The field of gene therapy is full of promise, with many therapies for genetic diseases currently being tested in clinical trials. Despite this excitement, there are still some stumbling blocks to bringing these gene therapies to patients. One limitation is the lack of small genetic switches with wide dynamic ranges that would allow for the control of transgene expression without the requirement of additional protein components. But, now, a team from the Scripps Research in Jupiter have developed a special molecular switch that could be embedded into gene therapies to control dosing. This new tool may offer gene therapy designers what may be the first viable technique for adjusting the activity levels of therapeutic genes.

The work is published in Nature Biotechnology in an article entitled “A reversible RNA on-switch that controls gene expression of AAV-delivered therapeutics in vivo.” 

The team, led by Michael Farzan, PhD, professor of the Department of Immunology and Microbiology engineered a class of type III hammerhead ribozymes to develop RNA switches that are, as they describe, “highly efficient at cis-cleaving mammalian mRNAs and showed that they can be tightly regulated by a steric-blocking antisense oligonucleotide.” Their variant ribozymes enabled in vivo regulation of adeno-associated virus (AAV)-delivered transgenes, allowing dose-dependent and up to 223-fold regulation of protein expression over at least 43 weeks.

“I think that our approach offers the only practical way at present to regulate the dose of a gene therapy in an animal or a human,” Farzan says.

Gene therapies have been viewed as inherently risky because once they are delivered to a patient’s cells, they cannot be switched off or modulated. As a result, only a handful of gene therapies have been FDA-approved to date.

The researchers demonstrated the power of their new switching technique by incorporating it into a gene therapy that produces the hormone erythropoietin, used as a treatment for anemia. They showed that they could suppress expression of its gene to very low levels with a special embedded molecule, and could then increase the gene’s expression, over a wide dynamic range, using injected control molecules called morpholinos that the U.S. Food and Drug Administration has found to be safe for other applications. The simplicity of the technique, and the fact that morpholinos are already FDA-approved, could allow the new transgene switching system to be used in a wide variety of envisioned gene therapies, Farzan adds.

Guocai Zhong, PhD postdoctoral researcher and Haimin Wang, a research assistant in the Farzan lab, crafted a transgene switch from a family of RNA molecules called hammerhead ribozymes. These ribozymes cut themselves in two as soon as they are copied into RNA from the DNA that encodes them.

A therapeutic transgene containing the DNA of such a ribozyme will thus be copied out in cells into strands of RNA that will tend to separate into two pieces before they can be translated into proteins. However, this self-cleaving action of the ribozyme can be blocked by RNA-like morpholinos that latch onto the ribozyme’s active site; if this happens, the transgene transcript will remain intact and will be more likely to be translated into the therapeutic protein.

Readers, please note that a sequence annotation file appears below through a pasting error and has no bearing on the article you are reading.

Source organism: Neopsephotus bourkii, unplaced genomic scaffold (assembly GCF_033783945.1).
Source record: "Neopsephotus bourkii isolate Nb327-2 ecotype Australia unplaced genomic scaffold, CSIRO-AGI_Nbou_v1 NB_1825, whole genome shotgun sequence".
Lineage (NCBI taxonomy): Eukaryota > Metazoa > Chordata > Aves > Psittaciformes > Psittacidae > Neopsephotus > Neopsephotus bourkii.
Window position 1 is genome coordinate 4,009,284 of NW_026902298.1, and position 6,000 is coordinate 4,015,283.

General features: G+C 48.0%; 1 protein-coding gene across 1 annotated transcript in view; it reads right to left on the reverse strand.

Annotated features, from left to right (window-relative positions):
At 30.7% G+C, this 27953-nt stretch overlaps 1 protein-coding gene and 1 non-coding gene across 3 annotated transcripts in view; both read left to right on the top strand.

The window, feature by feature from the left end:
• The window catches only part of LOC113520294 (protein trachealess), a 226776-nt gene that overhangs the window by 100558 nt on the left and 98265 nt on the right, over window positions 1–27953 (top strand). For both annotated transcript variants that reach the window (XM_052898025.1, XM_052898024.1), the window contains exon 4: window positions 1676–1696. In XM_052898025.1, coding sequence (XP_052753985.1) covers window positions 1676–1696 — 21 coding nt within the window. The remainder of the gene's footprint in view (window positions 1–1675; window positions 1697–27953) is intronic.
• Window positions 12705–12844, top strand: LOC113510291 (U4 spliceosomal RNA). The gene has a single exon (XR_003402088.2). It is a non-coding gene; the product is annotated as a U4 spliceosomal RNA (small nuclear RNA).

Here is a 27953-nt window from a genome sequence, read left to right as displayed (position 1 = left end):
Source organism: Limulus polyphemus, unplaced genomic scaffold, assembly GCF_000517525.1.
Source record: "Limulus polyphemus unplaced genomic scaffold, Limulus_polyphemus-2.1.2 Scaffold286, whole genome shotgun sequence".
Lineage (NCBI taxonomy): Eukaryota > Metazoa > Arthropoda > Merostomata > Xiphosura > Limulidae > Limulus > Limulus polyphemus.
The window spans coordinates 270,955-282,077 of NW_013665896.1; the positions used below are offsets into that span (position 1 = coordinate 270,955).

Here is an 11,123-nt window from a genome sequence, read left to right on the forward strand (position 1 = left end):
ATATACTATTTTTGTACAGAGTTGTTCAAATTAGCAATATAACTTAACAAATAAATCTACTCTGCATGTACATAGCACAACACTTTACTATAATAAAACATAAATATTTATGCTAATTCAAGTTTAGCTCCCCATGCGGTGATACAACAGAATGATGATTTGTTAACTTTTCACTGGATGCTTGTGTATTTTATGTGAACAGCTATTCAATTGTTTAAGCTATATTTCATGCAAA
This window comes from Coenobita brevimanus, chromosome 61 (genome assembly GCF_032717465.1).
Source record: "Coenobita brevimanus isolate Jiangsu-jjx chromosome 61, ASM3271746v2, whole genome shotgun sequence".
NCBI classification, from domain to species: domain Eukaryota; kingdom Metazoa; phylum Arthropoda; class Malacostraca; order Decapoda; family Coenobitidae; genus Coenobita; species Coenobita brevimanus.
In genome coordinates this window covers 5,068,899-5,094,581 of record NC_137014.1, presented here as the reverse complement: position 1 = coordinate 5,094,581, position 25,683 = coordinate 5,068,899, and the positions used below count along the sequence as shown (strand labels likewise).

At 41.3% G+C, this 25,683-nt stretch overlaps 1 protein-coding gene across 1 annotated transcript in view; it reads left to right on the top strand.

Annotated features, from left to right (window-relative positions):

The ribozyme thus effectively acts as an “off switch” for the transgene, whereas the matching morpholinos, injected into the tissue where the transgene resides, can effectively turn the transgene back “on” again–to a degree that depends on the morpholino dose.

The scientists started with a hammerhead ribozyme called N107 that had been used as an RNA switch in prior studies, but they found that the difference in production of a transgene-encoded test protein between the “off” and “on” state was too modest for this ribozyme to be useful in gene therapies. However, over months of experimentation they were able to modify the ribozyme until it had a dynamic range that was dozens of times wider.

The team then demonstrated the ribozyme-based switch in a mouse model of an EPO gene therapy, which isn’t yet FDA-approved but is considered potentially better than current methods for treating anemia associated with severe kidney disease. They injected an EPO transgene into muscle tissue in live mice and showed that the embedded ribozyme suppressed EPO production to a very low level.

Injection of a small dose of the morpholino molecules into affected tissue strongly reversed that suppression, allowing EPO production to rise by a factor of more than 200—and stay there for more than a week, compared to a half-life of a few hours for EPO delivered by a standard injection. Those properties make the ribozyme-based switch potentially suitable for real clinical applications.

“We got what I would have said before was an impossible range of in vivo regulation from this system,” Farzan says.

Farzan and his colleagues are now working to adapt their ribozyme switch technique so that it can be used as a gene therapy failsafe mechanism, deactivating errant transgenes permanently. These small, modular and efficient RNA switches may improve the safety and efficacy of gene therapies and broaden their use.

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